• Listening to most mood music, including most rock ‘n’ roll
  • Having sex
  • Drinking beer or whiskey

Acidic activities include:

  • Getting drunk
  • Listening to rap music
  • Watching stupid/degrading TV shows like Jerry Springer, Cops, and The Bachelor
  • Doing things you’d be ashamed to talk about

You may not agree with some of these designations. Not to worry. You can (and should) make your own list. But in creating that list, consider the following:

When Choosing Gold…

  • The activity/experience is intellectually challenging. It teaches you something worth knowing or develops a skill worth having.
  • It is emotionally deepening. It helps you understand something you hadn’t understood before and/or makes you sympathetic to experiences and/or situations you were closed to.
  • It is energizing. The experience itself charges you up spiritually, emotionally, and intellectually. You have greater strength and more endurance because of it.
  • It leaves you happy with your choice. During the experience and afterward, you have a strong sense that you are doing the right thing.
  • It builds confidence. Because you know that you are improving yourself, choosing Gold makes you feel better able to make wise choices in the future.

When Choosing Vapor…

  • The activity/experience is intellectually and emotionally easy. It feels comfortable and comfortably enjoyable. You have done it before and it amused you, so you are sure that if you do it again you will be equally amused.
  • It is usually passive rather than active. It is watching TV rather than going to a stage play. It is getting a massage rather than practicing yoga. It is chugging a brewsky rather than savoring a good wine.
  • It tends to be habit forming. Because it feels good (in a medium-energy sort of way) and is so easy to do, you find yourself doing it over and over again.
  • Doing too much of it is not good for you. Whether it’s eating starch and fat or sitting on the couch and staring at the TV screen, a little bit doesn’t hurt. But too much leaves you with the unpleasant feeling that you’ve wasted your time.

When Choosing Acid…

  • The activity/experience is physically or mentally damaging. Often, it kills brain cells. Sometimes, it gives you cancer.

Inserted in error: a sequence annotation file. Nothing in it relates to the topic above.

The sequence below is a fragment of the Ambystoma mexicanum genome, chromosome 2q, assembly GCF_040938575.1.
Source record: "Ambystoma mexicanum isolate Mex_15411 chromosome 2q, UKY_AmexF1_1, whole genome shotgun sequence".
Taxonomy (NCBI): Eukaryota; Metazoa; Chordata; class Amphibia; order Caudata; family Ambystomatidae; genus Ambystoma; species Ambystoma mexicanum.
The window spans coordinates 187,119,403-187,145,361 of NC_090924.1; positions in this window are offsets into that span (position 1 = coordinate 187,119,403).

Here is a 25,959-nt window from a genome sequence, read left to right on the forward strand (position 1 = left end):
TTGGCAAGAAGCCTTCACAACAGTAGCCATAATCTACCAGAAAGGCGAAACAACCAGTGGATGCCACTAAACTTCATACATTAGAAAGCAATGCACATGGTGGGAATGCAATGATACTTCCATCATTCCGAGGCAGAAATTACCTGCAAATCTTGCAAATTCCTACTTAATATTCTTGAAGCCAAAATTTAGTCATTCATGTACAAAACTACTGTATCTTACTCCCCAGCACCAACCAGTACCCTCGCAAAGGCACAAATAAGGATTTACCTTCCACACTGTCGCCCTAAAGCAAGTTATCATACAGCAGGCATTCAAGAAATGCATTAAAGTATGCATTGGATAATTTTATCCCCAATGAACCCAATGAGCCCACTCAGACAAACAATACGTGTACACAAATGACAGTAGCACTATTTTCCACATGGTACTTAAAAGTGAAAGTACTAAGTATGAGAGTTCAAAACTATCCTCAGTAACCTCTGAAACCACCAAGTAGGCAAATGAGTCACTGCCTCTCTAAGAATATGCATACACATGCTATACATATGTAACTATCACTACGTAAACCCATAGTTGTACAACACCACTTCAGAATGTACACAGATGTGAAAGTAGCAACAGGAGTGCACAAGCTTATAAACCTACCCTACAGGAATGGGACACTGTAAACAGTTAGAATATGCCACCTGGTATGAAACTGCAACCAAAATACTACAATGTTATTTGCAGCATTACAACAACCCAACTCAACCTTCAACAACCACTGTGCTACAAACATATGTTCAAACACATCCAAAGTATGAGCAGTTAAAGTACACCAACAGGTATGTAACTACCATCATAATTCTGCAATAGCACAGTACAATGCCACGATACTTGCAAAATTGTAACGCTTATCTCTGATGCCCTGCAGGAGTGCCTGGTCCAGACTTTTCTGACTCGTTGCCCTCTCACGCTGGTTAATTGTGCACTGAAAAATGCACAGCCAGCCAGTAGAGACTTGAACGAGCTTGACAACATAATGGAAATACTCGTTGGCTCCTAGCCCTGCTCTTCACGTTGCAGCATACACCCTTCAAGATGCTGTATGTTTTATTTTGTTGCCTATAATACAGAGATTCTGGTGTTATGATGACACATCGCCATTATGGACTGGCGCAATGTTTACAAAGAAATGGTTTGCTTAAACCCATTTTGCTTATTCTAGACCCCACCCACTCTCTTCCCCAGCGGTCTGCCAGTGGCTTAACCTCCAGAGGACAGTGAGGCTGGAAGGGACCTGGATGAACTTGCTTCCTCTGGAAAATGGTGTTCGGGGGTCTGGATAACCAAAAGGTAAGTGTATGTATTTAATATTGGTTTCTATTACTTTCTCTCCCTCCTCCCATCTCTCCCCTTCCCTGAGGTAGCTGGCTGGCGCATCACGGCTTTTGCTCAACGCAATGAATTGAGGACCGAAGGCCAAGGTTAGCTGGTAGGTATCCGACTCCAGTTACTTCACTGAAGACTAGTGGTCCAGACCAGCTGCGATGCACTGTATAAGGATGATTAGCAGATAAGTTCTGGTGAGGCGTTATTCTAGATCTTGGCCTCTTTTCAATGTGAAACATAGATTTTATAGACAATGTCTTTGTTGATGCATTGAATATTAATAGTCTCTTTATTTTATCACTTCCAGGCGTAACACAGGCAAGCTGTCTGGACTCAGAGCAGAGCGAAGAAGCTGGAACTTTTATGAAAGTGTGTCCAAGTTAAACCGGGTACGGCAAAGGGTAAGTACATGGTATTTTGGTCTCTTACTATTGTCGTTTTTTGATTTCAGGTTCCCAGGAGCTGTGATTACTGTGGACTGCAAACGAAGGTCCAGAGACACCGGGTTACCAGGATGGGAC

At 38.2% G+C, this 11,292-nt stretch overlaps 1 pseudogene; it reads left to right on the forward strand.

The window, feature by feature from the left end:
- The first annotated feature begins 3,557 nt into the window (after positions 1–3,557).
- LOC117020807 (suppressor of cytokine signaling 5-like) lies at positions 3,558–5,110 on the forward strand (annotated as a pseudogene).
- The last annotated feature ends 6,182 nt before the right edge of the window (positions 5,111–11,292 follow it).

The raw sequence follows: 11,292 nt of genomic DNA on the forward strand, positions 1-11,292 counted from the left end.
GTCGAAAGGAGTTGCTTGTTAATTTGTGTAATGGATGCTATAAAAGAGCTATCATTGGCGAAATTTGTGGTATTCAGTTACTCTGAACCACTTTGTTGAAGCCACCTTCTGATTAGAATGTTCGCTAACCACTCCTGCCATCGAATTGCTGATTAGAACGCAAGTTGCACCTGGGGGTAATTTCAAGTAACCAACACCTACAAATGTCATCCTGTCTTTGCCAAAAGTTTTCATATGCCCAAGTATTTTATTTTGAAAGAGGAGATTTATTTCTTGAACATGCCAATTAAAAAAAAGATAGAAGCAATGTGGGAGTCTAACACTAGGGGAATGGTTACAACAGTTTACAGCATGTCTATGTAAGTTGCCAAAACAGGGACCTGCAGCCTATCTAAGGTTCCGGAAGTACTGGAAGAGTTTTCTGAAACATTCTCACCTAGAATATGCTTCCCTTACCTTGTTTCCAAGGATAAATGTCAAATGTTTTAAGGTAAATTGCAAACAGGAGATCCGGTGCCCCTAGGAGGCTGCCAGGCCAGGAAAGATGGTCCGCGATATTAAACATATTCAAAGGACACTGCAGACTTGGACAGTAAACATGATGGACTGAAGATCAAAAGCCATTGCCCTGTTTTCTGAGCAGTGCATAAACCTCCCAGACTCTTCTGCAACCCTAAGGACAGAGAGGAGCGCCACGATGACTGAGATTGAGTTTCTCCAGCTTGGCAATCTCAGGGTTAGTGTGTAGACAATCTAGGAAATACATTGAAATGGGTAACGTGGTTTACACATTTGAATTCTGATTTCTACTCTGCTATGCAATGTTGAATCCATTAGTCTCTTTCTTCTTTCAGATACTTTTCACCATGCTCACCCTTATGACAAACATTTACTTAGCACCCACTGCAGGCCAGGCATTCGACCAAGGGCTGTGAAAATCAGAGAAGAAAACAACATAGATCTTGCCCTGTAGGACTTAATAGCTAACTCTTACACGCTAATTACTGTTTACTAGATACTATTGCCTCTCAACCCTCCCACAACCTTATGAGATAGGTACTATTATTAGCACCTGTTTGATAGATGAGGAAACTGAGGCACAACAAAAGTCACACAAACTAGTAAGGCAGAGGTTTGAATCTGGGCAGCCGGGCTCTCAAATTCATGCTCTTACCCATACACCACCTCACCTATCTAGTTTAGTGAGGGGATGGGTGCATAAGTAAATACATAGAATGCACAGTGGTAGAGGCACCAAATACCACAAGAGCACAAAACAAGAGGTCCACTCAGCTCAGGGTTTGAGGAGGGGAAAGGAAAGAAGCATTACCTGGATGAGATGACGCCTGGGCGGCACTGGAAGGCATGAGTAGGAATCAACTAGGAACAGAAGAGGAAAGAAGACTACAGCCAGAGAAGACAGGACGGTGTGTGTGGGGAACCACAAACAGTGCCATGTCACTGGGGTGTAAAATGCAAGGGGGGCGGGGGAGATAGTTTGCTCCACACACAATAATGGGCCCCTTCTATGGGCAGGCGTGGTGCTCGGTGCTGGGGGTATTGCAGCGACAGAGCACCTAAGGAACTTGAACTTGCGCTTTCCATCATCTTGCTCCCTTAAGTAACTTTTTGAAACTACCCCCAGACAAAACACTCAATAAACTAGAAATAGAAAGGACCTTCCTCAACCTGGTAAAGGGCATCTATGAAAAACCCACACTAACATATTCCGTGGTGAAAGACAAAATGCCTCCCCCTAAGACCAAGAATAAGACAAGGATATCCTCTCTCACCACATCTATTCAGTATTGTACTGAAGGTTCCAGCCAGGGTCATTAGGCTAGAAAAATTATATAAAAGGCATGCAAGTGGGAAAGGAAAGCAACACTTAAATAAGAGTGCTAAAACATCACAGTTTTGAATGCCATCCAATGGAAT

• Although it is bad for you, it is alluring. There is something about the way the experience takes you out of yourself that you find appealing.
  • It attracts bad company. Since most healthy people don’t approve of it, you find yourself doing it with another set of friends. Eventually, you reject the friends and family members who don’t “get it.” They are too strait-laced or lame to understand, so you figure you don’t need them in your life.
  • It disables you intellectually, emotionally, and physically. While engaging in Acidic activities, you are less capable of performing complex skills or dealing with complex emotional or intellectual issues. If you engage in Acidic activities a lot, you become less capable of peak performance generally.
  • Acidic experiences have ever-extending thresholds. What gets you off in the beginning is never enough to get you off later on. You have the mistaken notion that more is always better.

Will This Make a Change in the Choices You Make?

Once you’ve drawn up your own list of Golden, Vaporous, and Acidic activities, use it to keep track of the way you’re choosing to spend your time. (A good way to do that is to make notes in your journal.) You may be surprised – and disappointed – by what you discover.

So make your own list. Track your own life. Ask yourself what you could become if – starting right now – you began making better choices.

In the meantime, I am going to have a talk with K about our tentative plans for installing cable TV in our house. I will tell her my fears:

  • That I will become addicted to it
  • That I will begin to watch the worst kind of shows
  • That in watching more and more Vaporous TV, I will spend less time on Golden activities

She will point out that she is content watching her three or four favorite shows on video while she is on her Stairmaster. She will tell me, “Do what you want. It makes no difference to me” – and she will mean it. Which will make me entirely responsible for figuring out how much of my free time will be Golden or Vaporous or Acidic.

What about you?

[Publisher’s Note: This essay originally appeared in the Feb. 20, 2010 Michael Masterson Journal.]

[Ed. Note: Mark Morgan Ford was the creator of Early To Rise. In 2011, Mark retired from ETR and now writes the Palm Beach Letter. His advice, in our opinion, continues to get better and better with every essay, particularly in the controversial ones we have shared today. We encourage you to read everything you can that has been written by Mark.]